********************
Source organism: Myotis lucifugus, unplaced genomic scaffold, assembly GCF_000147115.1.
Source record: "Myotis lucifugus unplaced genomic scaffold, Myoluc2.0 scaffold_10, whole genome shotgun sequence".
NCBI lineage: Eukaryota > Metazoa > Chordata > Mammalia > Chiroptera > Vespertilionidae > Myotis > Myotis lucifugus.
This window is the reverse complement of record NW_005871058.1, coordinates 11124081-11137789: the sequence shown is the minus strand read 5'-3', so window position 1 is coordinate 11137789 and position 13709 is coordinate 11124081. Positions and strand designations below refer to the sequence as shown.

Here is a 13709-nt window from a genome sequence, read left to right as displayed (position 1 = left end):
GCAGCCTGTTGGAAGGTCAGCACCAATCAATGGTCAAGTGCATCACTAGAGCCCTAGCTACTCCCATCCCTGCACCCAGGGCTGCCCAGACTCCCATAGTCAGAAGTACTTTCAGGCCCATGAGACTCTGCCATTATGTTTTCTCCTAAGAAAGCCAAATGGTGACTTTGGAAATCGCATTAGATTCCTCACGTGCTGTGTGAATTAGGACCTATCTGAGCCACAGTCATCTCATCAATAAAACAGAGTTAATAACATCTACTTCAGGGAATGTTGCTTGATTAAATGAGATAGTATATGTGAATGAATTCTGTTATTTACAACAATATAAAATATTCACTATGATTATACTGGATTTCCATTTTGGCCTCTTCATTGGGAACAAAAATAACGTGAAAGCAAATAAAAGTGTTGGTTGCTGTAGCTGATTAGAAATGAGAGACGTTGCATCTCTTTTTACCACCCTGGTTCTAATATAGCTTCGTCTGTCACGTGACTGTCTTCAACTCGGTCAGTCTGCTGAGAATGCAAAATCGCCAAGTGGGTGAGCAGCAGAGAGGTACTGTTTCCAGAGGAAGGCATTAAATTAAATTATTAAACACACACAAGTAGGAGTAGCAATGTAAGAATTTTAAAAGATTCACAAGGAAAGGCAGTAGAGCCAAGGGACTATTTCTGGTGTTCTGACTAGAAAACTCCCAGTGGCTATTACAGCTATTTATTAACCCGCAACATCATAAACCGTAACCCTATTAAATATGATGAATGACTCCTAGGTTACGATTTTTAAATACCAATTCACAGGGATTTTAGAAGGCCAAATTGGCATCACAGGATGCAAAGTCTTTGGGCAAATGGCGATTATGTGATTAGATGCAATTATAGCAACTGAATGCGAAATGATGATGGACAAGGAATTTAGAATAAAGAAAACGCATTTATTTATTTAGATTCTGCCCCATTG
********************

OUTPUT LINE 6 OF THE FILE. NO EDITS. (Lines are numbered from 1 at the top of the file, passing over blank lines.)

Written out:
GCAGCCTGTTGGAAGGTCAGCACCAATCAATGGTCAAGTGCATCACTAGAGCCCTAGCTACTCCCATCCCTGCACCCAGGGCTGCCCAGACTCCCATAGTCAGAAGTACTTTCAGGCCCATGAGACTCTGCCATTATGTTTTCTCCTAAGAAAGCCAAATGGTGACTTTGGAAATCGCATTAGATTCCTCACGTGCTGTGTGAATTAGGACCTATCTGAGCCACAGTCATCTCATCAATAAAACAGAGTTAATAACATCTACTTCAGGGAATGTTGCTTGATTAAATGAGATAGTATATGTGAATGAATTCTGTTATTTACAACAATATAAAATATTCACTATGATTATACTGGATTTCCATTTTGGCCTCTTCATTGGGAACAAAAATAACGTGAAAGCAAATAAAAGTGTTGGTTGCTGTAGCTGATTAGAAATGAGAGACGTTGCATCTCTTTTTACCACCCTGGTTCTAATATAGCTTCGTCTGTCACGTGACTGTCTTCAACTCGGTCAGTCTGCTGAGAATGCAAAATCGCCAAGTGGGTGAGCAGCAGAGAGGTACTGTTTCCAGAGGAAGGCATTAAATTAAATTATTAAACACACACAAGTAGGAGTAGCAATGTAAGAATTTTAAAAGATTCACAAGGAAAGGCAGTAGAGCCAAGGGACTATTTCTGGTGTTCTGACTAGAAAACTCCCAGTGGCTATTACAGCTATTTATTAACCCGCAACATCATAAACCGTAACCCTATTAAATATGATGAATGACTCCTAGGTTACGATTTTTAAATACCAATTCACAGGGATTTTAGAAGGCCAAATTGGCATCACAGGATGCAAAGTCTTTGGGCAAATGGCGATTATGTGATTAGATGCAATTATAGCAACTGAATGCGAAATGATGATGGACAAGGAATTTAGAATAAAGAAAACGCATTTATTTATTTAGATTCTGCCCCATTG